In addition to the beneficial effect on nasal and ocular symptoms AIT has also been propagated for its effects on lower airways symptoms. A systematic review and meta-analysis led by an EAACI Task Force on AIT for allergic asthma concluded that substantial reductions in short-term symptom and medication scores were observed after AIT treatment [36]. More studies are needed to investigate the long-term effects on asthma. A recent study performed in children with grass pollen allergy demonstrated the potential of SLIT to prevent asthma symptoms and reducing asthma medication at 2 years of post-treatment follow-up [37]. More evidence is however needed to evaluate the preventive capacities of AIT in children, both with regard to development of new sensitizations as well as disease progression.

Finally, both SCIT and SLIT are safe and well-tolerated therapies when correctly applied [33]. SCIT injections should be given in a medical setting by experienced personnel trained in the early recognition and management of systemic reactions. A 4-year real-life US survey that included over 23.3 million injection visits reported systemic reactions in 0.1% of cases [38]. Systemic reactions with SLIT appear to be very unlikely although the overall rate of adverse reactions is similar between SCIT and SLIT. Other side effects include local reactions at the skin (redness, itching or swelling for SCIT), mouth (mucosal reactions for SLIT) or abdomen (abdominal pain for SLIT). Most of these reactions however occur during the initial phase of the treatment course and are considered to be of mild intensity and self-limiting [33].

Evidence for cost-effectiveness of AIT in AR patients

Symptomatic treatment accounts for an important part of the direct and indirect costs of AR. Because of their sedating effects, first generation antihistamines impair mental performances of AR patients [39], thereby increasing indirect costs. Second generation antihistamines and intranasal antihistamines are effective and safe, without changing the course of the disease. INS are effective in reducing most of AR symptoms [40] but a significant number of patients fear adverse events [30].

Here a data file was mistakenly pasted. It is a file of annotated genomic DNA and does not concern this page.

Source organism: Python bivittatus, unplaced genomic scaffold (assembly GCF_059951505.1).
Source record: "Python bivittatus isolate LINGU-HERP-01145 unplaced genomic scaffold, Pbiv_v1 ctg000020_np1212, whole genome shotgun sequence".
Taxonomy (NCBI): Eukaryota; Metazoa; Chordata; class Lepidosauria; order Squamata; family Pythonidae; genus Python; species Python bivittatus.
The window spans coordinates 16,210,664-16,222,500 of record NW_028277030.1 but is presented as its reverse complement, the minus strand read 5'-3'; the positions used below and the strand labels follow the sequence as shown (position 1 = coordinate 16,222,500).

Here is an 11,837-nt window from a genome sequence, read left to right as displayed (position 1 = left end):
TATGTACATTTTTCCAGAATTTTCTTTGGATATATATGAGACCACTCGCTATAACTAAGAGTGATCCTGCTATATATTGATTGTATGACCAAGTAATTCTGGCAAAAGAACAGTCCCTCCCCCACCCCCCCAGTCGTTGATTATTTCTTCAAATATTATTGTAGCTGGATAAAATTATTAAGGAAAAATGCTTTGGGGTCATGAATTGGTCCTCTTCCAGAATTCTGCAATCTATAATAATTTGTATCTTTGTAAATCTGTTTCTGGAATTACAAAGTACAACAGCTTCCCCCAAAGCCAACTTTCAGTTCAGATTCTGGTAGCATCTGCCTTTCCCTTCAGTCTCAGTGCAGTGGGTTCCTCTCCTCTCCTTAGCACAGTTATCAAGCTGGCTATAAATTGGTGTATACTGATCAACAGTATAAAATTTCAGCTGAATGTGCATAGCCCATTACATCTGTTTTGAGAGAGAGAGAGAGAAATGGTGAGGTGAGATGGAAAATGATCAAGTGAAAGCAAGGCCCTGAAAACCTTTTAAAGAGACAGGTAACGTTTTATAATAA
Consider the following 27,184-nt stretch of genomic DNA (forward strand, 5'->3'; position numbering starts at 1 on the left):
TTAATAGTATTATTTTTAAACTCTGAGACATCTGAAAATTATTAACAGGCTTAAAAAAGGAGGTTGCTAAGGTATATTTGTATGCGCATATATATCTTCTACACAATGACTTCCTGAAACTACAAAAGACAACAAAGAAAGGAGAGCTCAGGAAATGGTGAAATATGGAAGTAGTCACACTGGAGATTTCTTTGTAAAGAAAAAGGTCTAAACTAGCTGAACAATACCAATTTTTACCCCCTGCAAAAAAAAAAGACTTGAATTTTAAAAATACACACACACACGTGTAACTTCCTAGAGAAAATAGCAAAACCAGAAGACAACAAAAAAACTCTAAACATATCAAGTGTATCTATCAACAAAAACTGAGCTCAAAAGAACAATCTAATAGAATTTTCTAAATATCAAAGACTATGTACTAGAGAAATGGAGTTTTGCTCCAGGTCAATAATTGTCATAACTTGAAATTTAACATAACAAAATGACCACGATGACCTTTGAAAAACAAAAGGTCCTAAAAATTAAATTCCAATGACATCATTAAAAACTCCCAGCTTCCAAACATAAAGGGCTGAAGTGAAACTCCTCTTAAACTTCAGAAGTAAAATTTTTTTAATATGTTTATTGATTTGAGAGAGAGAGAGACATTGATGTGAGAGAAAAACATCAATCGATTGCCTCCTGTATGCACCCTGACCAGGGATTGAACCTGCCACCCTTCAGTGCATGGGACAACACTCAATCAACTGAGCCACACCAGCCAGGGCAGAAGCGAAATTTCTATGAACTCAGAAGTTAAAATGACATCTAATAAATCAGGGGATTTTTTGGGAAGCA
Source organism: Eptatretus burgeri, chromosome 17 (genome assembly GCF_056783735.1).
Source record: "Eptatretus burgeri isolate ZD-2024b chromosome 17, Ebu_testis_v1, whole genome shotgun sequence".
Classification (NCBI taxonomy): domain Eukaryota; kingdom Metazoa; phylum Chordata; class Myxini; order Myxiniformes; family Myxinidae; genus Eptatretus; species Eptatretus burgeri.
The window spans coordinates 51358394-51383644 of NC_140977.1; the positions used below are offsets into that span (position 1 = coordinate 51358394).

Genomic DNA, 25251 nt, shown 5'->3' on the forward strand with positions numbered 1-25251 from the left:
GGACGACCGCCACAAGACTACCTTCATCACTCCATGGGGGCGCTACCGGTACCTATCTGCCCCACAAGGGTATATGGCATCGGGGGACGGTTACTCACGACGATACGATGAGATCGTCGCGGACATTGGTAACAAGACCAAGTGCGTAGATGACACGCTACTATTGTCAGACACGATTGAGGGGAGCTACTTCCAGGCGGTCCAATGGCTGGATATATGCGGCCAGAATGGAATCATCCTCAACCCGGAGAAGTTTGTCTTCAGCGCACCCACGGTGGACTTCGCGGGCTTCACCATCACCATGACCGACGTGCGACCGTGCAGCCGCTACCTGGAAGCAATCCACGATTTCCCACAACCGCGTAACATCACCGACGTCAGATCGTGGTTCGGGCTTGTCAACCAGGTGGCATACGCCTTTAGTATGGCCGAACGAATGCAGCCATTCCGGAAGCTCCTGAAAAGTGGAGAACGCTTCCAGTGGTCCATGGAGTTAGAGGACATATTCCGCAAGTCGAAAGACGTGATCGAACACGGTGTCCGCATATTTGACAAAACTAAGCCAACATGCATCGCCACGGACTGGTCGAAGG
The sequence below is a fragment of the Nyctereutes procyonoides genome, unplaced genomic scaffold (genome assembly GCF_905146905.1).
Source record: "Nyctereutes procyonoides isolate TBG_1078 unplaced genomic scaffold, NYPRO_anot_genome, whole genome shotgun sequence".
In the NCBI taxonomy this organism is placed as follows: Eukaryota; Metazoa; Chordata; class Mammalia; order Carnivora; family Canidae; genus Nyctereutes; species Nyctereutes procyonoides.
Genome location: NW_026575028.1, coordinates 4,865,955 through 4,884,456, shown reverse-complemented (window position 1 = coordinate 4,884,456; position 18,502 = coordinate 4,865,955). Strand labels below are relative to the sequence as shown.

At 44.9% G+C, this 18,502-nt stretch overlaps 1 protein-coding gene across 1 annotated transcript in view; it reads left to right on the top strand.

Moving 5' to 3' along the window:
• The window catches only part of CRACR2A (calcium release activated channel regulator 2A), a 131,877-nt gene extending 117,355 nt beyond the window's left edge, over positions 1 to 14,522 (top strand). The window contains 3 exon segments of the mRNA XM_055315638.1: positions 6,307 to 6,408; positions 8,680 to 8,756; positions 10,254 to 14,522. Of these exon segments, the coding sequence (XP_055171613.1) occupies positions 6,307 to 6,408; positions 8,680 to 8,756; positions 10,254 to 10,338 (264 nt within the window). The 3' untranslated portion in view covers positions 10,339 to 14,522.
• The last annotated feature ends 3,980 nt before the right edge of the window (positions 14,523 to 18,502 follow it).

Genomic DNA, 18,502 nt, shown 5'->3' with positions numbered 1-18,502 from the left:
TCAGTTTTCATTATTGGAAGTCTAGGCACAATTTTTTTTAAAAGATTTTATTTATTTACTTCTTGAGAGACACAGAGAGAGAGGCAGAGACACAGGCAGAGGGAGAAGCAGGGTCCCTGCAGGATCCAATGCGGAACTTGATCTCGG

The socio-economic evaluation of AIT needs to be seen in the context of cost savings caused by decreased consumption of symptomatic drugs, fewer visits to the GP and specialist, and increased work productivity. The 2010 revision of the ARIA guidelines called for further studies on the cost-effectiveness of AIT [21]. The quality-adjusted life-year (QALY) is a valuable health metric that encompasses the impact on both quantity and quality of life and is used to evaluate the cost-effectiveness of novel therapies. In a systematic review in 2017 funded by the EU, Asaria and coworkers have elegantly examined the cost-effectiveness studies of SLIT and SCIT versus standard care using QALY [41]. Nineteen studies from 14 European countries were analyzed (Germany, Denmark, Italy, UK, Austria, Finland, France, Sweden, the Netherlands, Canada, Czech Republic, Norway, Spain). Results from this systematic analysis revealed that both SLIT and SCIT can be considered as cost-effective in AR patients (with or without asthma) using the cost-effectiveness threshold of £20,000 (about €22 000) per QALY (as defined by the UK National Institute for Health and Care Excellence (NICE) [42], responsible for assessing health technology value for the National Health Service (NHS)). It is worth noting that discrepancies in terms of absolute values were observed between countries (due to the healthcare system in place), but all studies were below the threshold of €22 000 per QALY. Despite the economic evidence of cost-effectiveness, AIT is currently reimbursed in 56% of European countries (full reimbursement: 32% and partial reimbursement: 24%) [34]. In Belgium there is no reimbursement yet, which represents an obstacle towards immunotherapy adoption in clinical practice.

Overcoming real-life barriers for AIT implementation in real-life